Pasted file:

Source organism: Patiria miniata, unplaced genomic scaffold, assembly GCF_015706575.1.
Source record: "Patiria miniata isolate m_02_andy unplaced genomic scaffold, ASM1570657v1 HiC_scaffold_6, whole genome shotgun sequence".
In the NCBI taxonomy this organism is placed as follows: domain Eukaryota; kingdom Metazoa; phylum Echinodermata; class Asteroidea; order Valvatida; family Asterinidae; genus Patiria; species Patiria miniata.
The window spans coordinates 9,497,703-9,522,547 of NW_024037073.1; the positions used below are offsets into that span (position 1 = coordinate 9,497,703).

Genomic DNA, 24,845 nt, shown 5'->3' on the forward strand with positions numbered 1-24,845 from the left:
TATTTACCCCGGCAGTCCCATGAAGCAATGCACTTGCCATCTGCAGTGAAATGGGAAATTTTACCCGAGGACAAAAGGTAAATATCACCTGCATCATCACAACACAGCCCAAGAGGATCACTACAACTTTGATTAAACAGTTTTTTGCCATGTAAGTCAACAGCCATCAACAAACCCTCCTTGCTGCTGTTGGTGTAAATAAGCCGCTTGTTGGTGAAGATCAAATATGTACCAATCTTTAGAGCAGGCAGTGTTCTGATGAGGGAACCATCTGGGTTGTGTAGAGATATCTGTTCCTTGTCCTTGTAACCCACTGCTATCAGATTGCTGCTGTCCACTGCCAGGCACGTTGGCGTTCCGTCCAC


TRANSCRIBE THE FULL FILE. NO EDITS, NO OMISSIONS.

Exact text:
Source organism: Patiria miniata, unplaced genomic scaffold, assembly GCF_015706575.1.
Source record: "Patiria miniata isolate m_02_andy unplaced genomic scaffold, ASM1570657v1 HiC_scaffold_6, whole genome shotgun sequence".
In the NCBI taxonomy this organism is placed as follows: domain Eukaryota; kingdom Metazoa; phylum Echinodermata; class Asteroidea; order Valvatida; family Asterinidae; genus Patiria; species Patiria miniata.
The window spans coordinates 9,497,703-9,522,547 of NW_024037073.1; the positions used below are offsets into that span (position 1 = coordinate 9,497,703).

Genomic DNA, 24,845 nt, shown 5'->3' on the forward strand with positions numbered 1-24,845 from the left:
TATTTACCCCGGCAGTCCCATGAAGCAATGCACTTGCCATCTGCAGTGAAATGGGAAATTTTACCCGAGGACAAAAGGTAAATATCACCTGCATCATCACAACACAGCCCAAGAGGATCACTACAACTTTGATTAAACAGTTTTTTGCCATGTAAGTCAACAGCCATCAACAAACCCTCCTTGCTGCTGTTGGTGTAAATAAGCCGCTTGTTGGTGAAGATCAAATATGTACCAATCTTTAGAGCAGGCAGTGTTCTGATGAGGGAACCATCTGGGTTGTGTAGAGATATCTGTTCCTTGTCCTTGTAACCCACTGCTATCAGATTGCTGCTGTCCACTGCCAGGCACGTTGGCGTTCCGTCCAC